Re: Transport requirements for DNS-like protocols

Michael Mealling <michael@neonym.net> Fri, 28 June 2002 14:19 UTC

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Date: Fri, 28 Jun 2002 10:17:04 -0400
From: Michael Mealling <michael@neonym.net>
Subject: Re: Transport requirements for DNS-like protocols
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To: John C Klensin <klensin@jck.com>
Cc: Michael Mealling <michael@neonym.net>, Patrik =?iso-8859-1?B?RuRsdHN0cvZt?= <paf@cisco.com>, Rob Austein <sra@hactrn.net>, ietf-irnss@lists.elistx.com
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On Fri, Jun 28, 2002 at 10:05:55AM -0400, John C Klensin wrote:
> --On Friday, 28 June, 2002 08:44 -0400 Michael Mealling
> <michael@neonym.net> wrote:
> >> > It's not a big deal for the server to perform the entire
> >> > query operation again.
> >> 
> >> ...given the matching operation is cheap. I.e. what you don't
> >> say explicitly is that we should use as much as possible of
> >> the CPU on the client side.
> >> 
> >> This is one of the reasons why I when I came up with IDNA
> >> want the client to do the normalization etc, so the server
> >> can do bitwise comparison which make handling of hash tables
> >> easier.
> >>...
> > I have to agree. Our experience running .com suggests that,
> > due to  the scale of queries, any small percentage change in
> > processing requirements on the server side results in huge
> > swings in operational requirements that affect the entire
> > robustness of the system. 
> 
> Mumble.  I don't question your data, but I think you have drawn
> a seriously-wrong inference from it.

Let me be clearer, I agree with Patrik's concen. I don't necessarily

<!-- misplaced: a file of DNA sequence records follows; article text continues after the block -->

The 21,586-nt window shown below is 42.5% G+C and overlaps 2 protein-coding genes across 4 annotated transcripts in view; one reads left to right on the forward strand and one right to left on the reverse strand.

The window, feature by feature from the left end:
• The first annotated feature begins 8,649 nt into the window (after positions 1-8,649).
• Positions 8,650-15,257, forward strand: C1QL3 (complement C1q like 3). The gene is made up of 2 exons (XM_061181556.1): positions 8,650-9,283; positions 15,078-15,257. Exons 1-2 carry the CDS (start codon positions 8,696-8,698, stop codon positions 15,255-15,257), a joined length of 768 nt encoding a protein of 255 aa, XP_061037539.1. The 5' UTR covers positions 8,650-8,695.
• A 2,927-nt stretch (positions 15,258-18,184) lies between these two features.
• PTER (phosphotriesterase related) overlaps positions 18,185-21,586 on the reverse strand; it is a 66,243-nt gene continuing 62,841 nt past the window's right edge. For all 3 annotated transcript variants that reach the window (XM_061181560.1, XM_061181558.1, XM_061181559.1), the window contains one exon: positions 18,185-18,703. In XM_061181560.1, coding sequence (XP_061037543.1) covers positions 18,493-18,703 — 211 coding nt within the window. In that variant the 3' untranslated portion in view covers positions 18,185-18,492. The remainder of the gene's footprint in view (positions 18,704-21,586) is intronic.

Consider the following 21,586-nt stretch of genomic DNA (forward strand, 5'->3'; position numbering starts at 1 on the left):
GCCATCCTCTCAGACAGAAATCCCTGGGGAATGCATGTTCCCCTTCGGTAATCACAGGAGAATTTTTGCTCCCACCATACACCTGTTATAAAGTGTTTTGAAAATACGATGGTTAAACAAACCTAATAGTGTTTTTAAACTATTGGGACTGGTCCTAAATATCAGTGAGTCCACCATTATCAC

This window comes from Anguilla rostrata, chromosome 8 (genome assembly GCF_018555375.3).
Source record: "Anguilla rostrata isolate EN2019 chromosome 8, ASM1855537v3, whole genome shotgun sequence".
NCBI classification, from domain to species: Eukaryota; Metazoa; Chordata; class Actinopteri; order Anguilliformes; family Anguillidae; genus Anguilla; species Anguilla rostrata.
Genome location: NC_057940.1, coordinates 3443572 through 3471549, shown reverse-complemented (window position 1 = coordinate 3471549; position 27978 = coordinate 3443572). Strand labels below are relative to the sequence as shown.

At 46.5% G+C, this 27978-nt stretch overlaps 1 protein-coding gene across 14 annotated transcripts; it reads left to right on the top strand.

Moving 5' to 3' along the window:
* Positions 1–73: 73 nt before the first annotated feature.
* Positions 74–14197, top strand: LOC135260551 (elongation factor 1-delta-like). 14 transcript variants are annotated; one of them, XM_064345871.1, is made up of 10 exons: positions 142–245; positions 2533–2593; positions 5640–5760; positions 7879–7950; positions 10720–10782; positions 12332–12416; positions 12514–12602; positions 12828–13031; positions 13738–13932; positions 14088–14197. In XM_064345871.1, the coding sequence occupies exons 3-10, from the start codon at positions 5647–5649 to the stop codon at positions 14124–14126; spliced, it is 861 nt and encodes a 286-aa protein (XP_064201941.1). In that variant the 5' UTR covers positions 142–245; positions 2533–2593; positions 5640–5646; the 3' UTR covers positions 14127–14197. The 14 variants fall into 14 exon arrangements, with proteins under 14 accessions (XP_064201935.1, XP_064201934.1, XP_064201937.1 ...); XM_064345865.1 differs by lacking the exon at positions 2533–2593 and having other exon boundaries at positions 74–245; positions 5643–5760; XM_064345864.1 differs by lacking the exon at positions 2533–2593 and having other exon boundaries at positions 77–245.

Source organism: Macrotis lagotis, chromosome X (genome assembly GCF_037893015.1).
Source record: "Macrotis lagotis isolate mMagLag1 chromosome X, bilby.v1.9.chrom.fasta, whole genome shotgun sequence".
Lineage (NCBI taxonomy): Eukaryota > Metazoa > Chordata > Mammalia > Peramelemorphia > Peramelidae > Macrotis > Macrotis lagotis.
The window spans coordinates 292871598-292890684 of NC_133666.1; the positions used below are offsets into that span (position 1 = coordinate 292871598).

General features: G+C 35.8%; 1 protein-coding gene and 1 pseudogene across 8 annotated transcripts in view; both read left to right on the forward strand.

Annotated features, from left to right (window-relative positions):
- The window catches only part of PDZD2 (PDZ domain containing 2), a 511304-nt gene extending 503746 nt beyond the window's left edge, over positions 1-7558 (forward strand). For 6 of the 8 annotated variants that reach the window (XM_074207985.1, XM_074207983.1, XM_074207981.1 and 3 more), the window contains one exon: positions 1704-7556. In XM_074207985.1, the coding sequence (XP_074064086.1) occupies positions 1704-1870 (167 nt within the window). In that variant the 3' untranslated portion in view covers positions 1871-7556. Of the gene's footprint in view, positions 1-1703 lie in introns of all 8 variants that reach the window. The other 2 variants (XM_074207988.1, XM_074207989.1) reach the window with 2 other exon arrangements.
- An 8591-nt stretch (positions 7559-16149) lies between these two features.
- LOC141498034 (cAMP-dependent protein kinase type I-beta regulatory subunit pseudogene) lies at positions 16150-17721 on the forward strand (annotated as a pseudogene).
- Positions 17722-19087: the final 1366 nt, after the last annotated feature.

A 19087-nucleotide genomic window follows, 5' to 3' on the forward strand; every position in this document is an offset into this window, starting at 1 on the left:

agree with his conclusion concerning where normalization occurs and
when/where you do byte-level comparison since they are specifically
concerned with DNS and IDN. Since we're doing something new
here we have the ability to distribute the costs differently given
these possible optimizations:

> I suggest that we have a rather wide range of options for making
> databases perform acceptably.  They include:
> 
> 	* Having them do as little as possible (that would be an
> 	extreme reading of Patrik's argument).
>
> 	* Distributing the data widely.
> 	
> 	* Using extensive replication.
> 	
> 	* Using sophisticated caching so as to keep some load
> 	out of the database entirely.
> 
> 	* Designing the servers so that they function as
> 	efficiently as possible given the characteristics of the
> 	queries.

Completely agree.

> I suggest that the inference we should draw is that our design
> assumptions about database size and organization should match
> usage patterns so that we can design and tune for efficiency.
> To tune such a system for the experience with COM would likely
> be the beginning of another mistake.

Yes. I am talking usage patterns. I'm assuming that since we
are talking about something "above DNS" that we have the ability
to design to the usage pattern that ".com" is being pressed into,